Nestle says it will commit itself to less nationally focused health promotions on brands like Milo - an instant powdered chocolate milk - as part of a shake up of its New Zealand and Australian operations.
The multinational says it will phase out the use of New Zealand’s Heart Tick logo on the drink brand over the next two to three months ahead of more regional promotion campaigns for the drink. The new schemes are due to begin in New Zealand and Australia later this year.
The Heart Tick designation is awarded to products that comply with specific nutritional criteria outlined by the National Heart Foundation of New Zealand and was granted for use on Milo last year, despite some controversy over the decision.
A spokesperson for the company told DairyReporter.com that Nestle had taken a decision not to renew the Heart Tick licence in New Zealand to better promote the potential health benefits of the product across a number of markets in the region.
The group said that the option to drop the logo had been made on commercial grounds and was not a reaction to some criticisms of allowing Milo to carry the tick. Under the scheme , a manufacturer must pay a share of its profits to the Heart Foundation charity.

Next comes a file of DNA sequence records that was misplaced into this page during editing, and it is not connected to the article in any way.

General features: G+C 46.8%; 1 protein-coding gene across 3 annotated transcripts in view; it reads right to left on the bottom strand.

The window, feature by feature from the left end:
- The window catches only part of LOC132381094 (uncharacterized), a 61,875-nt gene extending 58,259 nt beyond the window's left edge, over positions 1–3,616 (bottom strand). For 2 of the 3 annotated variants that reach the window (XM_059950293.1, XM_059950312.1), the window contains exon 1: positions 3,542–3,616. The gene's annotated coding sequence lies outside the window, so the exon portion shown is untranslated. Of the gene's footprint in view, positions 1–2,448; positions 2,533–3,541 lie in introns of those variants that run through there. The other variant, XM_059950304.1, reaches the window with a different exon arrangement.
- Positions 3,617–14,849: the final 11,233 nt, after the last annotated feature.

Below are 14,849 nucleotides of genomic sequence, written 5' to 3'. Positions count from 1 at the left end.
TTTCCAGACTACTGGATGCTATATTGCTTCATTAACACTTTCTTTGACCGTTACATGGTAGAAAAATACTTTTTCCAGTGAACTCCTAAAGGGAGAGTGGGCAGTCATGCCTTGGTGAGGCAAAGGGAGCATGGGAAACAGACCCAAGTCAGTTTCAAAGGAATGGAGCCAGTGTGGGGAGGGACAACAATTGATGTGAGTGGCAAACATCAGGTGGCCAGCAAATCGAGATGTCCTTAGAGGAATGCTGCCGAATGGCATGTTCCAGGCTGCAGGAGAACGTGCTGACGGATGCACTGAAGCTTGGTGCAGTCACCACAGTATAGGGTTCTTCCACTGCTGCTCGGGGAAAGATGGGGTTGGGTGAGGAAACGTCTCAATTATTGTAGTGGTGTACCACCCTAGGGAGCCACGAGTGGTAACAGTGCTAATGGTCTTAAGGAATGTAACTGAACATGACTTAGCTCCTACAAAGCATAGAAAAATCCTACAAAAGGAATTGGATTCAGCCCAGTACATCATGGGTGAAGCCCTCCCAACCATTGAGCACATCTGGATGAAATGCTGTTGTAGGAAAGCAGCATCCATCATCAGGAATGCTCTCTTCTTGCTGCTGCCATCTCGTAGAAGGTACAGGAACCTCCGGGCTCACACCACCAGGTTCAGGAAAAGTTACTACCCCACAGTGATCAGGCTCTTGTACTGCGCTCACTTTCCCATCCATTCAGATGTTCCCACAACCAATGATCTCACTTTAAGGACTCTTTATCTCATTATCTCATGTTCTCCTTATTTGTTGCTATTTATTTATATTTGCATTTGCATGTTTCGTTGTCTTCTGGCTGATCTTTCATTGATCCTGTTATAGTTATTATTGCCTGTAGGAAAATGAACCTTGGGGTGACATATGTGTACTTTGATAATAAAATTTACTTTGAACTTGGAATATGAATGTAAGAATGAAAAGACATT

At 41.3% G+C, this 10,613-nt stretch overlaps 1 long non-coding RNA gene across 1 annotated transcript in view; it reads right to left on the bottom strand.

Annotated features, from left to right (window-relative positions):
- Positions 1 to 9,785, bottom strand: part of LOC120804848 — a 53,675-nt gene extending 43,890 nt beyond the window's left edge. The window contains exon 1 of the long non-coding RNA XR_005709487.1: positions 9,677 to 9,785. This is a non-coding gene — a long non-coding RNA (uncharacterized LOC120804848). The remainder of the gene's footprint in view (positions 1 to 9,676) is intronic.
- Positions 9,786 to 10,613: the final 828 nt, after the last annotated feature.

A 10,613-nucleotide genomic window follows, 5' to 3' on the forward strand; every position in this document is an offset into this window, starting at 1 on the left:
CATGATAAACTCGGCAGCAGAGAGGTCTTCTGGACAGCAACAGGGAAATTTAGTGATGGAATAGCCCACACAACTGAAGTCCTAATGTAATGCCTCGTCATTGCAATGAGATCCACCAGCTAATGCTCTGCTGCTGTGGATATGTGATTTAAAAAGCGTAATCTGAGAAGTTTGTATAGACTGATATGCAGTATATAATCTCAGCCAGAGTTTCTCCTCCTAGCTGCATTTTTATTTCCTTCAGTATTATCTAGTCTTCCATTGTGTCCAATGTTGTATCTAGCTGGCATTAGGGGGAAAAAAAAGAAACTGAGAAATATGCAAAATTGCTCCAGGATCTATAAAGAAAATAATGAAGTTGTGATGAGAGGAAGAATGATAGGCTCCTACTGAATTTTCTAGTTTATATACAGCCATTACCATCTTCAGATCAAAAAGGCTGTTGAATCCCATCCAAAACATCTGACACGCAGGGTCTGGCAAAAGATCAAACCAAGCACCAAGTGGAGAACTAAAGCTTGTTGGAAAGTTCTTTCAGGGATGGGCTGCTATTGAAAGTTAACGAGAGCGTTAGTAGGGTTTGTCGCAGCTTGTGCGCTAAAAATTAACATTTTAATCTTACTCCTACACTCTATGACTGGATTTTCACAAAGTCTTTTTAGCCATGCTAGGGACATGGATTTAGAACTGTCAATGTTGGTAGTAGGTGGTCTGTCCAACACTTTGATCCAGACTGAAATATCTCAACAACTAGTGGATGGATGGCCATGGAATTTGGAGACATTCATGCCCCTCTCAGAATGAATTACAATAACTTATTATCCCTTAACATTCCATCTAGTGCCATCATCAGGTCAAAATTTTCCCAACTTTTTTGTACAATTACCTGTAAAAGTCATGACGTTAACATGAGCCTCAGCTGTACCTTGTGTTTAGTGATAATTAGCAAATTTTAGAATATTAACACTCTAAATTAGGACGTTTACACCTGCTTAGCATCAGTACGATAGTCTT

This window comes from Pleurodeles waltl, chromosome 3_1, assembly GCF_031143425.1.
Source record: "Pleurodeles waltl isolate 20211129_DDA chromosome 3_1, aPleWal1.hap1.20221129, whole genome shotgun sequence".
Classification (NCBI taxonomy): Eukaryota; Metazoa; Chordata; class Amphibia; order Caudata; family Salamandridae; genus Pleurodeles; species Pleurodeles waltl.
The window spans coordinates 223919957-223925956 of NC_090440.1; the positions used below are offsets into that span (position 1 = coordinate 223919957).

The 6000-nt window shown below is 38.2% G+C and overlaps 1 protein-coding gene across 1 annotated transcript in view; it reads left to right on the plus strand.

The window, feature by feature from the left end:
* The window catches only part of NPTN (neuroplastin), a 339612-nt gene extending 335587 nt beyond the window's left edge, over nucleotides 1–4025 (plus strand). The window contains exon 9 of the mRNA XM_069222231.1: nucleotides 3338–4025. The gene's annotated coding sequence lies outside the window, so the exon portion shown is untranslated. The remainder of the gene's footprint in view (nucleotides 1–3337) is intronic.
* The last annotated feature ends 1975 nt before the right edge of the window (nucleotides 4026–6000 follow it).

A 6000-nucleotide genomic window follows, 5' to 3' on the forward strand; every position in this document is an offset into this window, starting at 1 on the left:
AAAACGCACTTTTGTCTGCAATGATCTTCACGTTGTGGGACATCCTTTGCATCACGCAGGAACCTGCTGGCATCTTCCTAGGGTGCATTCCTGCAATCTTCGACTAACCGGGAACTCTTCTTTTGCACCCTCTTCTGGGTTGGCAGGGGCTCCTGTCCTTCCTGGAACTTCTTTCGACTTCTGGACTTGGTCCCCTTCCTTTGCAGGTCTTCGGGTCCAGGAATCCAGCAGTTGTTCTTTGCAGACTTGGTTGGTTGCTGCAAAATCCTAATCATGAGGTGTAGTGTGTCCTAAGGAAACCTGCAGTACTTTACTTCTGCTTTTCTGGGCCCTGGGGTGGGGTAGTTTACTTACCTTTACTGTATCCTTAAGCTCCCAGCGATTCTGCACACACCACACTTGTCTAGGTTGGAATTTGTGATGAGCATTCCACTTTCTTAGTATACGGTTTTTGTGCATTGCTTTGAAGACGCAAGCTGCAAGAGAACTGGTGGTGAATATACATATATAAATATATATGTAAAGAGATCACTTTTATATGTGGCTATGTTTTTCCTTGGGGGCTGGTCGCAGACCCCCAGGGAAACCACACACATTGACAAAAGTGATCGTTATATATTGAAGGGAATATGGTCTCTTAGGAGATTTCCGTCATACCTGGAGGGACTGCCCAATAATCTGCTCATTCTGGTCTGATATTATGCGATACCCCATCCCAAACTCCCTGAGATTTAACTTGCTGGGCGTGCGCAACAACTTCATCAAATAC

“All products with the Heart Tick have to meet strict Heart Foundation criteria,” stated a spokesperson. “Milo continues to meet this criteria and could have continued with the Heart Tick, if Nestle wished to continue with it.”
The company claimed that prior to obtaining the Heart Tick logo, it had successfully promoted Milo as a potentially healthy product for nearly 70 years due to its milk content.
“The health and nutritional benefits of milk consumption by children is well recognised by health authorities,” claimed the group.
“The amount of sugar in the recommended serving instructions of Milo is relatively low at just over 1 teaspoon, more than half of which comes from naturally occurring sugars from the barley and milk powder ingredients of the product.”
In awarding the Heart Tick to the Milo brand last August, the Heart Foundation had itself come under attack from some nutritionists arguing the product should not have been included in the scheme.
Professor Murray Skeaff, who chairs the Heart Foundation's food and nutrition working group said that allowing the tick to be used on a product that had to be served in a specific manner to obtain the accreditation under valued the whole scheme.
“The Pick the Tick programme is trying to get manufacturers to reformulate and produce foods that have less salt, and less energy and less saturated fat, and that's good,” he told the Sunday Star Times newspaper last year. “But in this food product [Milo,] it just doesn't exist."